When a restaurant names itself after a relatively obscure acronym like SPQR, which stands for Senatus Populesque Romanus (“The People and Senate of Rome”), you know to expect something different. After checking the place out I can say SPQR is not only unique, it is a beautiful re-interpretation of Italy. In the same instant both reverential of Italian tradition and creatively Californian. And a swoon-worthy wine list you must see to believe.
The meal started with a few perfectly fried green beans and a heavenly saffron aioli. Then came the little chicken liver pate and its delicious fig compote creation.
These are not strictly traditional Italian dishes- they’re much more than that. SPQR’s menu represents a beautiful interpretation of Italian cuisine, driven by local ingredients and re-worked by the mind of an incredibly talented and creative chef. Thank you, Matthew Accarino- you are positively inspired! This is the heart and soul of Italy- the use of what is available, what is good, whatever is fresh- and the simple transformation of ingredients into the palpable feeling of comfort and home.
Check out this citrus- cured Kampachi. The clear beads were crisp little beads of finger lime, echoed texturally by the congealed grape spheres. Talk about fresh and vibrant.
This is so wrong it’s right. Fresh tagliatelle Carbonara with sea urchin. Why, why did you do it? I never would have guessed I would enjoy pork fat mingling with my uni. Now I can’t stop thinking about it! Perfectly cooked quail eggs- is that a bit of truffled salt on top? Seriously?
Pretty much one of the best wines ever.
Obviously the food is amazing. The wine program however, is positively transcendent. For an Italian Wine Geek like I am this is the pinnacle of oenological playgrounds. Grosjean’s Petit Arvine by the glass, right next to my favorite Valtellina producer Mamete Prevostini’s Sasella? Am I dreaming?
We found a very interesting Langhe Bianco by Ettore Germano on the list- 100% Riesling. In the land of Nebbiolo, Barbera and Dolcetto, aren’t you curious what kind of potential there might be in those same soils for Riesling?
Ettore Germano (right) and his family on the remarkable soil of their vineyards.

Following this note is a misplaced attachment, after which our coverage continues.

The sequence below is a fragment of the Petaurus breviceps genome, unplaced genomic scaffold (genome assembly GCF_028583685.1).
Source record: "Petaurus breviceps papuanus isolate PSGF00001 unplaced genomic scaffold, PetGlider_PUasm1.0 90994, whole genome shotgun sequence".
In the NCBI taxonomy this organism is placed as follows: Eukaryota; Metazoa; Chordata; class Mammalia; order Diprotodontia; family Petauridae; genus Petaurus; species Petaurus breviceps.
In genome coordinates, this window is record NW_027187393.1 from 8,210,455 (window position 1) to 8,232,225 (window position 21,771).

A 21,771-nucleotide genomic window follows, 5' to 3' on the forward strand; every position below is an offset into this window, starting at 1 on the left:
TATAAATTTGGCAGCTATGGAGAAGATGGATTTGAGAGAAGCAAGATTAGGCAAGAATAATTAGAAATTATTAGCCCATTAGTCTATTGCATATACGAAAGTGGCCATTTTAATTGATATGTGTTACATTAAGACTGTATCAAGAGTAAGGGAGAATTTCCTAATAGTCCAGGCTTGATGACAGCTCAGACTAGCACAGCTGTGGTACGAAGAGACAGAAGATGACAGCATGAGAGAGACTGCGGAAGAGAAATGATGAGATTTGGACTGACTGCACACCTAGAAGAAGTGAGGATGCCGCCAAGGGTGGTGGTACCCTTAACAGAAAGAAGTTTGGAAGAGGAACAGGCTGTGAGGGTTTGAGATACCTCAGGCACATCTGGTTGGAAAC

The 100% Riesling Herzuis a game-changing wine- the kind that makes you re-think any pre-conceived notions about Italy. It’s one of those wines that reminds you- no matter how much you know, you’ll never know everything about Italy wine. The 2009 was in its infancy when we tried it- showing all kids of bright acidity and sparkly salty minerals. The nose was a little bit petrol and a lot of apricots and dried flowers. Remarkably versatile, it paired well with everything we ordered. As the wine warmed up I began to see a little more of that oily fruit and structure. I would love to taste this again in about 20 years.
Is there an image that more clearly screams “Piemonte”?
Ettore Germano is the third generation of his family to grow grapes. His Riesling was an experiment started in 1995, and from what we tasted, it was a stunning success. I wasn’t surprised to see that this wine is imported by Oliver McCrum– one of my favorite West Coast importers. Rule of thumb: if a wine has Olver McCrum’s name on the back label- buy it!
The woman responsible for the SPQR wine program is Shelley Lindgren. Shelley has been pioneering Italian wine programs for years in the Bay Area, beginning with another gem of a restaurant, A16. Her wine lists are unique because they are truly handcrafted, and curated in every sense of the word. I have met few people more interested in truly understanding the soul of a wine or the artistry of wine making in Italy. Her passion for Italian wine is contagious, which is apparent especially in the wine-conscious attitude of the staff. Everyone who touched our table that night had something to say about the wine we were drinking, or a wine we should consider from the list. Considering how esoteric the wine list can be, this is pretty impressive.
Here’s the best thing about this restaurant: SPQR is an opportunity to experience a little piece of Italy in Calfornia. For under $15 you can try a glass of wine from Umbria or Lazio. For under $20 you can taste a dish inspired by the same regions, expressed through local ingredients. Simple, approachable and just plain delicious. Italo-philes Unite!